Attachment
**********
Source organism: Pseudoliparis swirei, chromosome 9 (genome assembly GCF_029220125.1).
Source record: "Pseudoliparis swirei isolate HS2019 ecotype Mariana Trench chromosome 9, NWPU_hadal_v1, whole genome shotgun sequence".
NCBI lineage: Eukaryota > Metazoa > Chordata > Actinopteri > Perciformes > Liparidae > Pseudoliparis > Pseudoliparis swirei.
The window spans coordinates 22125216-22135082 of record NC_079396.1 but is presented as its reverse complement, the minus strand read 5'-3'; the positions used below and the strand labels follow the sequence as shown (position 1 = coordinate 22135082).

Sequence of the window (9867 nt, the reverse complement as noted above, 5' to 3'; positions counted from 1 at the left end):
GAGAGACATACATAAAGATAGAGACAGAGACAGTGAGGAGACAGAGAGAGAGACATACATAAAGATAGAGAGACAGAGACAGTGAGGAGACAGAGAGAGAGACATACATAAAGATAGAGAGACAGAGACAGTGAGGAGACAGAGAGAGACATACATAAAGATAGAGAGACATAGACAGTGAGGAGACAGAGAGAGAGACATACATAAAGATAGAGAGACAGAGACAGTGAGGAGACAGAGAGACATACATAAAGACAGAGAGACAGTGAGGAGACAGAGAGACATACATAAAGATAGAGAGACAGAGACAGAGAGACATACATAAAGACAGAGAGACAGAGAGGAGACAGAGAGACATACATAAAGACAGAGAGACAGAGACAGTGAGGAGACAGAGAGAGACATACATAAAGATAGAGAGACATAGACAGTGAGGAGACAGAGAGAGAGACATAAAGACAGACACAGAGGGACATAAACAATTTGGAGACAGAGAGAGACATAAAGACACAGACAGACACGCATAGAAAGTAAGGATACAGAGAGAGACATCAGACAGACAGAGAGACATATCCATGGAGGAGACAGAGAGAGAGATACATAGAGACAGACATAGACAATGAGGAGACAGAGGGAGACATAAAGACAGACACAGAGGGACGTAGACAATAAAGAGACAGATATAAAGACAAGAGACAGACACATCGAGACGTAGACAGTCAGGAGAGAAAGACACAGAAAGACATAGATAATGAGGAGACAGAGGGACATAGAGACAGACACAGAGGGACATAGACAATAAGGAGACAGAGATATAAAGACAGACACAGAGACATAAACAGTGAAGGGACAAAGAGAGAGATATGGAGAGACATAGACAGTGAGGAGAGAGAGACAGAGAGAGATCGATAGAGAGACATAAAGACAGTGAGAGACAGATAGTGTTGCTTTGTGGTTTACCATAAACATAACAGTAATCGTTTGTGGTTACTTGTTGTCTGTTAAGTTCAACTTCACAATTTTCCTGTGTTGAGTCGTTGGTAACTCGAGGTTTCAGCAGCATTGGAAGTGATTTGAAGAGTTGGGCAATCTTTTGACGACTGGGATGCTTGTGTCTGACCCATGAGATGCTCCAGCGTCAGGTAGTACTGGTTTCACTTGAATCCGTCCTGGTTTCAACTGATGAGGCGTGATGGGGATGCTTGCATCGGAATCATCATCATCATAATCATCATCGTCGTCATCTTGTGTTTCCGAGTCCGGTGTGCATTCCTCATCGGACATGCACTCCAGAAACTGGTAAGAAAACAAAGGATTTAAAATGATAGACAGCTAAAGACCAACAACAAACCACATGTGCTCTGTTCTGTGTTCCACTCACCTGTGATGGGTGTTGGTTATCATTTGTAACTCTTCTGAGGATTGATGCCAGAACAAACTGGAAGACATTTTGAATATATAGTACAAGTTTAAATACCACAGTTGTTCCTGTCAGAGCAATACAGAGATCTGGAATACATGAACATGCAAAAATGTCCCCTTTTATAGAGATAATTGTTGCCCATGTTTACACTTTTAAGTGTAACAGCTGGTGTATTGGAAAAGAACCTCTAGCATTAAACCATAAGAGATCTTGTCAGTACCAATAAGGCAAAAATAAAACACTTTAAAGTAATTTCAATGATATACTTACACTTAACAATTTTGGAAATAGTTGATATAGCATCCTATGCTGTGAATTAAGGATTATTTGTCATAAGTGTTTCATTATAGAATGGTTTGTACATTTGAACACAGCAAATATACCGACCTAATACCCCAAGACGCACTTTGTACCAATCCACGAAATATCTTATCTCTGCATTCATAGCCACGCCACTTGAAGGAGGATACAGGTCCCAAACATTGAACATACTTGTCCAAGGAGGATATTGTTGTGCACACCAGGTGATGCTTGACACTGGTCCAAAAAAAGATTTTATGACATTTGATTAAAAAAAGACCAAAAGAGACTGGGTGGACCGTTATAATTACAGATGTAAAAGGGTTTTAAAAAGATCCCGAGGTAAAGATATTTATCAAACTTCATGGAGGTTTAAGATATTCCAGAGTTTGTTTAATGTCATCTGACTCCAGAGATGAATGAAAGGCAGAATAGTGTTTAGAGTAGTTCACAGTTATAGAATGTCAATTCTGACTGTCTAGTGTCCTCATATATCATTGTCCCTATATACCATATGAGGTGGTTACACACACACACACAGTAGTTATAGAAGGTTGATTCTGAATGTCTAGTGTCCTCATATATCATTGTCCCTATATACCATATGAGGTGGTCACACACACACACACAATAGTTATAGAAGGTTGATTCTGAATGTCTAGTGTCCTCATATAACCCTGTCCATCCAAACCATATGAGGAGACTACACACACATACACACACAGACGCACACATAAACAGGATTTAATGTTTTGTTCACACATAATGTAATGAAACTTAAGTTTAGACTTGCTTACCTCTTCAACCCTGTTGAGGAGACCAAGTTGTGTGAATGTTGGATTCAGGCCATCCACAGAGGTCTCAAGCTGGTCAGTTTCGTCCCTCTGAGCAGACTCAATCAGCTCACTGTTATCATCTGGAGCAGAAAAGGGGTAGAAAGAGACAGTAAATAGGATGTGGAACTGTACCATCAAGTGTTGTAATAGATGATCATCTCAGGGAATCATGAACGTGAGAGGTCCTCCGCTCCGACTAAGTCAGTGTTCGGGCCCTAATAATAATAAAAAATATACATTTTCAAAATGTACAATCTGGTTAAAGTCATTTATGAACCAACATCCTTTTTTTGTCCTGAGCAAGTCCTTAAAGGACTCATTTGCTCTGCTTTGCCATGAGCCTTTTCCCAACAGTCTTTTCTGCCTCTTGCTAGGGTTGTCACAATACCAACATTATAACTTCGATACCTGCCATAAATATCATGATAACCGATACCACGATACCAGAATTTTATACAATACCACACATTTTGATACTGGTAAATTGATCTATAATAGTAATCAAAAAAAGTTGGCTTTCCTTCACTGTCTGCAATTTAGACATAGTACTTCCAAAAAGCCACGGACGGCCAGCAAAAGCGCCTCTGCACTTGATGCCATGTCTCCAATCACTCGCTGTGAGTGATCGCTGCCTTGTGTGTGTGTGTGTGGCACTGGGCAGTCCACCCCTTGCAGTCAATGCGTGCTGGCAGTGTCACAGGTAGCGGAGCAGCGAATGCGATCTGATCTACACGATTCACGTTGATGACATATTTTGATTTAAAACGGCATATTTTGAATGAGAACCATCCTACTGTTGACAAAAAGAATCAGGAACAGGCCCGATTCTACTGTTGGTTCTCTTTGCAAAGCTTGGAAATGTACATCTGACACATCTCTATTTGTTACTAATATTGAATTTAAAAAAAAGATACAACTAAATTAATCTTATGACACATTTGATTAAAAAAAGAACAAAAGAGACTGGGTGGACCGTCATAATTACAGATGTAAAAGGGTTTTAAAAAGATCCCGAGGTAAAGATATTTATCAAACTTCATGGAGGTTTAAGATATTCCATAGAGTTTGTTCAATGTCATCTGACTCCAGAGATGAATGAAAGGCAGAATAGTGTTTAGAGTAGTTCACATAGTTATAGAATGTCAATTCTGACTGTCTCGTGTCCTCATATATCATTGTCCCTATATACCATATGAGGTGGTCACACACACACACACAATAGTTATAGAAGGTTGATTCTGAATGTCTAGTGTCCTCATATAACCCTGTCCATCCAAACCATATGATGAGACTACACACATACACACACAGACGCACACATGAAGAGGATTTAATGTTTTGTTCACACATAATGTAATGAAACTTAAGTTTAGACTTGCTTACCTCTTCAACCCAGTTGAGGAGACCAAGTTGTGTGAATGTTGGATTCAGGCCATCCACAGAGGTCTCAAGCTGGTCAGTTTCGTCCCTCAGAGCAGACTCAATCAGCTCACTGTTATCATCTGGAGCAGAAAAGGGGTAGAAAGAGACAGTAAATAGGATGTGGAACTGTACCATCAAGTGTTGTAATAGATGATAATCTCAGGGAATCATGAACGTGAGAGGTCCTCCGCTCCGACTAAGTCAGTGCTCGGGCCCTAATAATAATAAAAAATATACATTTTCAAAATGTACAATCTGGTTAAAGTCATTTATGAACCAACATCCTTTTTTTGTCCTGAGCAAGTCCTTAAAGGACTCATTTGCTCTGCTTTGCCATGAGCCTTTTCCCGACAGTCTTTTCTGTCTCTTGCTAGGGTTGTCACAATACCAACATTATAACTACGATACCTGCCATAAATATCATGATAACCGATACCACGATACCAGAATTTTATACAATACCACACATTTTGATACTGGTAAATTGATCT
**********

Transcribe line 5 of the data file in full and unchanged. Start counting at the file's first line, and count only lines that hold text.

Sequence of the window (9867 nt, the reverse complement as noted above, 5' to 3'; positions counted from 1 at the left end):